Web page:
Raghvendra’s goal is to improve the lives of the disadvantaged, and his efforts in the area go beyond education. From study kits to clothes and blankets to sanitary napkins, he has launched countless drives that distributed over 5000 supplies, impacting the lives of 20,000 people! At present, Raghvendra’s team is spread across 15 cities with over 750 registered volunteers.
Raghvendra is fueled with ideas to help those living in rural areas. “I believe that happiness shared is happiness doubled! At Helping Hut, we celebrate birthdays with the students who study with us to make them feel loved and motivated. I came up with another campaign called ‘Utthan Abhiyan’ under which we educate the people primarily in rural areas about the policies and agendas initiated by the government and the benefits a particular scheme can bring to them,” says Raghvendra.
Be it a campaign or life in general, challenges are inevitable. Although most teams at NGOs in India are heartbroken when people doubt their intentions, Raghvendra found inspiration in his work. During the pandemic, Helping Hut formed a team of volunteers in nearly 20 cities where they issued a helpline number to help people in need of oxygen cylinders and other medical facilities. Their volunteers worked extra hours to double-check all requirements and arrange for the same asap. Raghvendra fondly remembers a call that almost had him in tears, “I received a message from a stranger thanking my team and me. They said that a family member of theirs was breathing and alive because of our efforts and that left a big smile on my face!”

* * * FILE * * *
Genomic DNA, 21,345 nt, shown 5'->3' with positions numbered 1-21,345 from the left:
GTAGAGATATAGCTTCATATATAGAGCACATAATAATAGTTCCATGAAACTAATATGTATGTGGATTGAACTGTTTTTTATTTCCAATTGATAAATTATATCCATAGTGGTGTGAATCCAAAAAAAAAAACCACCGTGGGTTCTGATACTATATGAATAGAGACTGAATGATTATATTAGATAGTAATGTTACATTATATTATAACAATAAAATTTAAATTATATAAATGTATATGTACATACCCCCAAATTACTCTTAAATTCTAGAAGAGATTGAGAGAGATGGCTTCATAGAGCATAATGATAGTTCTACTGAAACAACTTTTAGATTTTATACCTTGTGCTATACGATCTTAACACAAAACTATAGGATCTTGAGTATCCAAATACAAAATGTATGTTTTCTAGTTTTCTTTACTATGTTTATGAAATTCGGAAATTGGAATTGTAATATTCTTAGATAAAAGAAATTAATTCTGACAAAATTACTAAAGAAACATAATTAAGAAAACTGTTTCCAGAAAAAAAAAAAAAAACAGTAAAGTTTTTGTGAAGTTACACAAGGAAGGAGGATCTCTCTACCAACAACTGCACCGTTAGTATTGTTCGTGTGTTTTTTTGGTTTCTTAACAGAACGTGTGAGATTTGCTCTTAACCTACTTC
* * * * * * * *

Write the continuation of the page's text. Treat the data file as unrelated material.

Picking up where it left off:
There's a fine line between being aware of one’s blessings and being grateful for them. Since his childhood, Raghvendra counted his blessings each time he saw a homeless person. “When I was a child, I used to see people begging on the streets, children without access to education. On the other side, I was receiving the best facilities in terms of education, healthcare, and food. This made me value the things I have even more and made me empathetic towards the people who are devoid of such necessities,” said Raghvendra.
Here's a piece of advice for the youth from Raghvendra, “I genuinely feel that I and many others like me are quite lucky. Most of us have everything that we need. But there are people out there who don't have anything to eat, not knowing what they have done to receive the kind of life they're living. Being compassionate and empathetic is the least we, the youth, can do to make the most of the advantages we have due to destiny.” Raghvendra's empathetic, and compassionate nature is exemplary. His eyes hold dreams of educating and providing for our country, and at 19, he’s already shining!
Exclusively written for Giving for Good Foundation by Puja Das
I'm Puja Das, a freelance writer & LinkedIn personal branding specialist. I'm from Assam, and a postgraduate in English. When I'm not busy building impressive personal brands on LinkedIn or writing for my clients, you'll either find me lost in the world of dancing or writing for myself.